A Universal Technical Institute student applies what he has learned in the classroom to hands-on learning in the school's state-of-the-industry lab.
Photo credit: Photo courtesy of UTI
Students review the ins and outs of diesel engines supplied by industry partner Cummins.
Photo credit: Photo courtesy of UTI
As spring shrugs off the cold temperatures and harshness of winter, so do the vehicles that keep our world going: diesel trucks transporting goods, buses delivering children to school and cars getting folks to work. But who is maintaining these important fleets and vehicles to make sure they are ready for the transition from winter to spring?
Complex refrigeration systems in transportation trucks and ever-changing technology in all vehicles means there is a constant demand for qualified technicians. The issue our world is facing, however, is that as the generation that currently holds those technician jobs is retiring and subsequent generations are not filling in the gap.
This looming void of technicians poses a unique opportunity for those willing to step in and step up.
A 2011 Harvard study stated that more than half of the 47 million job openings in the next decade will require specific technical skills. The study noted that a traditional “academic” education may not be the answer to compete in today’s workforce, and less than one in four applicants are qualified for the jobs that are available.
The Bureau of Labor Statistics states that in addition to openings from growth, many job openings will be created by the need to replace retiring technicians.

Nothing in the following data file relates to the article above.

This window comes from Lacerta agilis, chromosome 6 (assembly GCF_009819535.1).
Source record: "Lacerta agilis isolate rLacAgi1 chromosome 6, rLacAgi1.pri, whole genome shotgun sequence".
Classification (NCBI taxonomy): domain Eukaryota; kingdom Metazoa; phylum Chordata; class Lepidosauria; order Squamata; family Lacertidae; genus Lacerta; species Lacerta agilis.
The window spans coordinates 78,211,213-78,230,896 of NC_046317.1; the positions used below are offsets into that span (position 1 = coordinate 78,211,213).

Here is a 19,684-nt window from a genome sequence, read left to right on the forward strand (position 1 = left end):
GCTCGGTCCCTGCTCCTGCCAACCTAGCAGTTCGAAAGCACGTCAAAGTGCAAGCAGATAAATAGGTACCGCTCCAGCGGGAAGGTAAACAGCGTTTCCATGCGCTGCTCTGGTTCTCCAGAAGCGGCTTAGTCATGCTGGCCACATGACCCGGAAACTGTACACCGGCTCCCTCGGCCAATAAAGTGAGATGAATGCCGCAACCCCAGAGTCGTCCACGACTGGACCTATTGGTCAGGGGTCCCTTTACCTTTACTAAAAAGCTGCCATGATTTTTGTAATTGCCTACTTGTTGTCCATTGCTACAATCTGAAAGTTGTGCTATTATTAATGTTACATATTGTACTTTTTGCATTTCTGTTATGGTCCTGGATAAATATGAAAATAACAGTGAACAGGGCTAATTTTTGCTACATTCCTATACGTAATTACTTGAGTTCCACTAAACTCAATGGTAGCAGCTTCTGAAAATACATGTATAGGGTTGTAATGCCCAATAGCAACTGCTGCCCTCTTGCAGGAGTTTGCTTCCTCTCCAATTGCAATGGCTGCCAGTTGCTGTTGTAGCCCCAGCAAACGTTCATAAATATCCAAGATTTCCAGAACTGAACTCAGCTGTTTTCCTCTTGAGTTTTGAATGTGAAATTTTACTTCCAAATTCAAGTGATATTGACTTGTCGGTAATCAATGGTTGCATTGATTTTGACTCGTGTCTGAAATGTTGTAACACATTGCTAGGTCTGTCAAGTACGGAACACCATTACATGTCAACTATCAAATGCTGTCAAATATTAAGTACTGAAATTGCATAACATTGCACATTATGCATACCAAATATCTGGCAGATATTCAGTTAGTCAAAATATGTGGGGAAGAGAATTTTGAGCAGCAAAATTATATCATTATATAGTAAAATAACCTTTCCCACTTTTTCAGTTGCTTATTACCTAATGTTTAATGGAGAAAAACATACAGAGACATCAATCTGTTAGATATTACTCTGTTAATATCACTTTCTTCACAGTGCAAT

Job opportunities are expected to be very good for those who complete post-secondary automotive and diesel training programs, and who earn certifications like ASE. This is because some employers report difficulty in finding workers with these skills.
Those without formal automotive training are likely to face competition for entry-level jobs.
If both employers and job-seekers raise the standard for the profession, everyone can work together to address the looming shortage of qualified technicians.
Additionally, as dealers and other diesel and automotive employers seek to keep costs down while keeping their businesses moving forward, their best bet is to employ a technician who has received post-secondary training. This saves the employer both time and money after a technician has been hired, as he or she has already received a proper education, and likely already holds certification in a number of areas.
This results in minimized on-the-job technical training and increases time spent addressing the actual work.
Unlike manufacturing and engineering jobs, the automotive and diesel service and maintenance industry is one that cannot be outsourced. At a time when Americans are concerned about job security, schools like Universal Technical Institute (UTI) are preparing the next generation of technicians with the necessary training and skills needed to fill this pipeline.
In the diesel segment, UTI works with well-known industry partners like Cummins, Daimler Trucks North America and Navistar International.
UTI is staying ahead of technology and continuously providing students with a state-of-the-industry education. With more than 160,000 graduates in its 47-year history, UTI is proud to report that four out of five graduates are employed in their field within one year of graduation.
Patrick Butler is the education manager at Universal Technical Institute (UTI) - the leading provider of post-secondary education for students seeking careers as professional automotive, diesel, collision repair, motorcycle and marine technicians. www.uti.edu. Headquartered in Scottsdale, AZ, UTI offers undergraduate degree, diploma and certificate programs at 11 campuses across the United States, as well as manufacturer-specific training programs at dedicated training centers. Employers seeking qualified technicians can visit www.uti.edu/employers or call (866) 819-9407.